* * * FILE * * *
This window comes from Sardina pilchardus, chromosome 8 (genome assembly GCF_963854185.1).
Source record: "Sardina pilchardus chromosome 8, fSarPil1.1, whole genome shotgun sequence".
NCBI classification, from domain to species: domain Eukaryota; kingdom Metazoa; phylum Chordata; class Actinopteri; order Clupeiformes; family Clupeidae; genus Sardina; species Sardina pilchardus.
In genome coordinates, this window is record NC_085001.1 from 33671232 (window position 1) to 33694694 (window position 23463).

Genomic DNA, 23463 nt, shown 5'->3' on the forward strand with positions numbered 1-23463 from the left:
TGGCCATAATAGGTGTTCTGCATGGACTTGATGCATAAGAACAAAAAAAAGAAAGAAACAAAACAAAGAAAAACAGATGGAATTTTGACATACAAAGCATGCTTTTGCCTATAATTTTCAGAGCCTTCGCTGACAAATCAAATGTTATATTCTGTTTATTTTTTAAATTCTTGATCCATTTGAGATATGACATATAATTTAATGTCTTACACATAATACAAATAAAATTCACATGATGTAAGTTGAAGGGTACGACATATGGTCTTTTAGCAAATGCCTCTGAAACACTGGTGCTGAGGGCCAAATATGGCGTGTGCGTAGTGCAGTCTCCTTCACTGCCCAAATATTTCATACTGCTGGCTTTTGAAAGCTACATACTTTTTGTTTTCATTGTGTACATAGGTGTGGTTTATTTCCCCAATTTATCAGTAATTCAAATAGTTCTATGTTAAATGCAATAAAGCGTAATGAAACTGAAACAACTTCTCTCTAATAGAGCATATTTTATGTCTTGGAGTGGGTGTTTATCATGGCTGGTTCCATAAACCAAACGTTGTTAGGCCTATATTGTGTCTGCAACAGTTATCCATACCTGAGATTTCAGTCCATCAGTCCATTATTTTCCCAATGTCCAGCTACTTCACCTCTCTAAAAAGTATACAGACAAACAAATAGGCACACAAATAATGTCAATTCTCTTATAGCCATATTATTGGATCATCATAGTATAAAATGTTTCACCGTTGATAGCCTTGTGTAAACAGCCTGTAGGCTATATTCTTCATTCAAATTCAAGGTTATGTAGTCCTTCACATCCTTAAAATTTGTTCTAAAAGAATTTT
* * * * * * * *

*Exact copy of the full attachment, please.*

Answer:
This window comes from Sardina pilchardus, chromosome 8 (genome assembly GCF_963854185.1).
Source record: "Sardina pilchardus chromosome 8, fSarPil1.1, whole genome shotgun sequence".
NCBI classification, from domain to species: domain Eukaryota; kingdom Metazoa; phylum Chordata; class Actinopteri; order Clupeiformes; family Clupeidae; genus Sardina; species Sardina pilchardus.
In genome coordinates, this window is record NC_085001.1 from 33671232 (window position 1) to 33694694 (window position 23463).

Genomic DNA, 23463 nt, shown 5'->3' on the forward strand with positions numbered 1-23463 from the left:
TGGCCATAATAGGTGTTCTGCATGGACTTGATGCATAAGAACAAAAAAAAGAAAGAAACAAAACAAAGAAAAACAGATGGAATTTTGACATACAAAGCATGCTTTTGCCTATAATTTTCAGAGCCTTCGCTGACAAATCAAATGTTATATTCTGTTTATTTTTTAAATTCTTGATCCATTTGAGATATGACATATAATTTAATGTCTTACACATAATACAAATAAAATTCACATGATGTAAGTTGAAGGGTACGACATATGGTCTTTTAGCAAATGCCTCTGAAACACTGGTGCTGAGGGCCAAATATGGCGTGTGCGTAGTGCAGTCTCCTTCACTGCCCAAATATTTCATACTGCTGGCTTTTGAAAGCTACATACTTTTTGTTTTCATTGTGTACATAGGTGTGGTTTATTTCCCCAATTTATCAGTAATTCAAATAGTTCTATGTTAAATGCAATAAAGCGTAATGAAACTGAAACAACTTCTCTCTAATAGAGCATATTTTATGTCTTGGAGTGGGTGTTTATCATGGCTGGTTCCATAAACCAAACGTTGTTAGGCCTATATTGTGTCTGCAACAGTTATCCATACCTGAGATTTCAGTCCATCAGTCCATTATTTTCCCAATGTCCAGCTACTTCACCTCTCTAAAAAGTATACAGACAAACAAATAGGCACACAAATAATGTCAATTCTCTTATAGCCATATTATTGGATCATCATAGTATAAAATGTTTCACCGTTGATAGCCTTGTGTAAACAGCCTGTAGGCTATATTCTTCATTCAAATTCAAGGTTATGTAGTCCTTCACATCCTTAAAATTTGTTCTAAAAGAATTTT